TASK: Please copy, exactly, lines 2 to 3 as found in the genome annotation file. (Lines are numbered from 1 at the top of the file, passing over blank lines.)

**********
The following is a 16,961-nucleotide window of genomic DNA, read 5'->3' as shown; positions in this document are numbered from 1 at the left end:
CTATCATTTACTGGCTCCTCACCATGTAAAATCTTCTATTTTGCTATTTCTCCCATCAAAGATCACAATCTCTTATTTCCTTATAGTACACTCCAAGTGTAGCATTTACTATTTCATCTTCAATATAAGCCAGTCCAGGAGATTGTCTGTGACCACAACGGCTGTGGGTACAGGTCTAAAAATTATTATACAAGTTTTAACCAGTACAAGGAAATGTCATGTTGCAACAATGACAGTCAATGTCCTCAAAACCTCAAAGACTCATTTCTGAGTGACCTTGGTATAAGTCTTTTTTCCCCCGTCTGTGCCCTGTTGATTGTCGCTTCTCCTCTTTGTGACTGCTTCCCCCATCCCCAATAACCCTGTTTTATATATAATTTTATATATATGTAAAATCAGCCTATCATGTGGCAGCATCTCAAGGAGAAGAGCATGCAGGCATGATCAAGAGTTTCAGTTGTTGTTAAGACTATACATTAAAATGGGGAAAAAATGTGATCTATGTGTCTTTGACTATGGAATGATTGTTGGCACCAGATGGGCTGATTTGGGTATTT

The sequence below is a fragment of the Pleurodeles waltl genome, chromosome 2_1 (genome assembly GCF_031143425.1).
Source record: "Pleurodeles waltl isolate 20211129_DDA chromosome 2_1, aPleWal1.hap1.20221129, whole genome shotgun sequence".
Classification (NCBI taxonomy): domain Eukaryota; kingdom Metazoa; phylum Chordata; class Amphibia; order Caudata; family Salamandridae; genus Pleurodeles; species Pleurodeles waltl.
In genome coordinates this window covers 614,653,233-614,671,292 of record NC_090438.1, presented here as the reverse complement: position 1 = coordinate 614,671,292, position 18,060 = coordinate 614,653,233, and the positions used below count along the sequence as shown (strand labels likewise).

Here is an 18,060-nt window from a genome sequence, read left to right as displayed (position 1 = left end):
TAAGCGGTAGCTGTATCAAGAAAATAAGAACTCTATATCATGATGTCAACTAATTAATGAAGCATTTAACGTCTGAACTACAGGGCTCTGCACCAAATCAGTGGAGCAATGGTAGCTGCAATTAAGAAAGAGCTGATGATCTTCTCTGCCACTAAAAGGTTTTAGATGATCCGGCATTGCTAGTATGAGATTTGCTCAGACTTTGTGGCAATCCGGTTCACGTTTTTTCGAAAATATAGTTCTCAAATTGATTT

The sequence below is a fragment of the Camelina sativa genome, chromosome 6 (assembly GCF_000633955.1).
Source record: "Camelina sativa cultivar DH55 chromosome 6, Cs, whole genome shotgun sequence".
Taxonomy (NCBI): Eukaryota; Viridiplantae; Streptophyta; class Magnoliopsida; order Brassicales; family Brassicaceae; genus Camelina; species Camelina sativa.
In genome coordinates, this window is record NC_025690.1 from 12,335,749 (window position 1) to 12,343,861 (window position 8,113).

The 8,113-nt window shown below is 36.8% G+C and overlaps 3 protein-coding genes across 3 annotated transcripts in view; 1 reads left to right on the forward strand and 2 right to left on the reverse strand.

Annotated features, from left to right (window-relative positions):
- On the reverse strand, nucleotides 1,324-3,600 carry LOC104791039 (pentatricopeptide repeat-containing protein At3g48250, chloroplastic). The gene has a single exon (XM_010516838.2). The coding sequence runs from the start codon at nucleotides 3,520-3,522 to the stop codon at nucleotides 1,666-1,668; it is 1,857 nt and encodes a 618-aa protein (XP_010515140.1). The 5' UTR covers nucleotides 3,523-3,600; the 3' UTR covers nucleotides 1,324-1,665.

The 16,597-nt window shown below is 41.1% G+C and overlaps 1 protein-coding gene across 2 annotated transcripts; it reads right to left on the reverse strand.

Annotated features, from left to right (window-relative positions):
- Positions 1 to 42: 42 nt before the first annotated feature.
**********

CTATCATTTACTGGCTCCTCACCATGTAAAATCTTCTATTTTGCTATTTCTCCCATCAAAGATCACAATCTCTTATTTCCTTATAGTACACTCCAAGTGTAGCATTTACTATTTCATCTTCAATATAAGCCAGTCCAGGAGATTGTCTGTGACCACAACGGCTGTGGGTACAGGTCTAAAAATTATTATACAAGTTTTAACCAGTACAAGGAAATGTCATGTTGCAACAATGACAGTCAATGTCCTCAAAACCTCAAAGACTCATTTCTGAGTGACCTTGGTATAAGTCTTTTTTCCCCCGTCTGTGCCCTGTTGATTGTCGCTTCTCCTCTTTGTGACTGCTTCCCCCATCCCCAATAACCCTGTTTTATATATAATTTTATATATATGTAAAATCAGCCTATCATGTGGCAGCATCTCAAGGAGAAGAGCATGCAGGCATGATCAAGAGTTTCAGTTGTTGTTAAGACTATACATTAAAATGGGGAAAAAATGTGATCTATGTGTCTTTGACTATGGAATGATTGTTGGCACCAGATGGGCTGATTTGGGTATTT

The sequence below is a fragment of the Pleurodeles waltl genome, chromosome 2_1 (genome assembly GCF_031143425.1).